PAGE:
Note: This is an archived Handbook entry from 2015.
|Dates & Locations:|| |
This subject has the following teaching availabilities in 2015:August, Parkville - Taught on campus.
Timetable can be viewed here. For information about these dates, click here.
|Time Commitment:||Contact Hours: The total class time is between 24 and 26 hours. |
Total Time Commitment:
The pre-teaching period commences four weeks before the subject commencement date. From this time, students are expected to access and review the Reading Guide that will be available from the LMS subject page and the subject materials provided by the subject coordinator, which will be available from Melbourne Law School. Refer to the Reading Guide for confirmation of which resources need to be read and what other preparation is required before the teaching period commences.
This subject should not be undertaken by non-law graduates. Enquiries regarding the required level of background legal knowledge, subject content and assessment should be directed to the subject coordinator.
|Recommended Background Knowledge:||
Applicants without legal qualifications should note that subjects are offered in the discipline of law at an advanced graduate level. While every effort will be made to meet the needs of students trained in other fields, concessions will not be made in the general level of instruction or assessment. Most subjects assume the knowledge usually acquired in a degree in law (LLB, JD or equivalent). Applicants should note that admission to some subjects in the Melbourne Law Masters will be dependent upon the individual applicant’s educational background and professional experience.
|Non Allowed Subjects:||None|
|Core Participation Requirements:||
The Melbourne Law Masters welcomes applications from students with disabilities. The inherent academic requirements for study in the Melbourne Law Masters are:
Students who feel their disability will inhibit them from meeting these inherent academic requirements are encouraged to contact the Disability Liaison Unit: www.services.unimelb.edu.au/disability/
CoordinatorProf Elise Bant
For more information:
Equitable doctrines and remedies lie at the heart of commercial conduct, transactions and private law litigation. They provide unique standards of conduct that restrict and guide commercial dealings and a raft of powerful personal and proprietary remedies that dictate defendant liability when transactions fail. Over recent years their influence has been seen not only in important judicial decisions affecting commercial dealings, but in the raft of legislation that now builds on those equitable foundations. This subject considers some of the more pressing points of convergence between equitable doctrine and commercial practice, and examines their ongoing relationship with key statutory counterparts. In doing so, the subject is tightly structured to ensure that students are exposed to cutting-edge legal theory concerning court-led equitable developments and to the ramifications of those developments at the coal-face of commercial practice and dealings.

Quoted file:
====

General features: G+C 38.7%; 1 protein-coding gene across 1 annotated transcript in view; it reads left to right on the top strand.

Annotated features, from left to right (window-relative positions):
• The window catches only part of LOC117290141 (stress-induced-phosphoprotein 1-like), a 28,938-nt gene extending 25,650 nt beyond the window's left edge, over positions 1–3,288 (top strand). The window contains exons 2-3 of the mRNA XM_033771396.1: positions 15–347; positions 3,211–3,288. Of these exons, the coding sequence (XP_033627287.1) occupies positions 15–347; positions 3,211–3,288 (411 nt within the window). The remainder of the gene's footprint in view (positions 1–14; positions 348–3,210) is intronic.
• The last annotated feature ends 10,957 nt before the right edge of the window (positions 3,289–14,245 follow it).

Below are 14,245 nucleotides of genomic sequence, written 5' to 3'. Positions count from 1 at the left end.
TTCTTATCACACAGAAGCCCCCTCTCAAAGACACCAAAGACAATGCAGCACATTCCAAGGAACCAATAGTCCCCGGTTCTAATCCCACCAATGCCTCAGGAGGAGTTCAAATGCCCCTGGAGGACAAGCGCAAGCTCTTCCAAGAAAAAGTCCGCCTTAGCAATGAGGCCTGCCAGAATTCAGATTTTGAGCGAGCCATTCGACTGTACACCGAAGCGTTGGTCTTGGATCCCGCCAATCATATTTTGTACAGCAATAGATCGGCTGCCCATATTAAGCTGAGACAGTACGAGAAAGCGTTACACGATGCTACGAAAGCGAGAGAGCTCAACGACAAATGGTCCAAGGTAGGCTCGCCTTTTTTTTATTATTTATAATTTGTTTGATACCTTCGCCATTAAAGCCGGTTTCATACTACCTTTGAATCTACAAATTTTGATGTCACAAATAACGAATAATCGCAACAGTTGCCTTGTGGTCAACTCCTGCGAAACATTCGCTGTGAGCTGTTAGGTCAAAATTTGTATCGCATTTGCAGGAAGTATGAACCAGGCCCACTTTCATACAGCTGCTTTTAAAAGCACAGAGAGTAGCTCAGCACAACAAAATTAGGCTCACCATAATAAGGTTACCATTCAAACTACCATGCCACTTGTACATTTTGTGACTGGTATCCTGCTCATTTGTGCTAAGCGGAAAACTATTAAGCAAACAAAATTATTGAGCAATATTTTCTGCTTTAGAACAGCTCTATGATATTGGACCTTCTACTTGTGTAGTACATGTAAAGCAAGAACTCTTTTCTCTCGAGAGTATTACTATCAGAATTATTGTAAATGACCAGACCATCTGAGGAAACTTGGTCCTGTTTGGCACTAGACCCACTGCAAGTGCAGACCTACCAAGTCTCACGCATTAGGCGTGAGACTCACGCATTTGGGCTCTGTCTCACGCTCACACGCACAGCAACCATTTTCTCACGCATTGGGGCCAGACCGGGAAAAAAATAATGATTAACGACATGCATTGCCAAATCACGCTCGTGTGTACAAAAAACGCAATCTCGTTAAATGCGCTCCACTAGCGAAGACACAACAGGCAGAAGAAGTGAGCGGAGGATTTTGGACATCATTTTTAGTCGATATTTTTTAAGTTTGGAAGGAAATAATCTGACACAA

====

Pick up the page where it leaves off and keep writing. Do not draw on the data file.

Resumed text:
This subject will be relevant to transaction lawyers involved in planning, initiating and drafting contracts, for corporate lawyers and regulators involved in consumer and banking law and for commercial litigators. The lecturers are internationally recognised experts in the commercial applications of equitable doctrines and remedies. They are also exceptional teachers, evidenced by the consistently outstanding results in the student experience surveys for this subject.
Principal topics include:
A student who has successfully completed this subject will:
A minimum of 75% attendance is a hurdle requirement.
Core subject materials will be provided free of charge to all students. Some subjects require further texts to be purchased. Details regarding any prescribed texts will be provided prior to the commencement of the subject.
|Breadth Options:|| |
This subject is not available as a breadth subject.
|Fees Information:||Subject EFTSL, Level, Discipline & Census Date|
|Links to further information:||www.law.unimelb.edu.au/subject/LAWS70011/2015|
This subject has a quota of 30 students. Please refer to the website www.law.unimelb.edu.au/masters/courses-and-subjects/subjects/subject-timing-and-format for further information about the management of subject quotas and waitlists.
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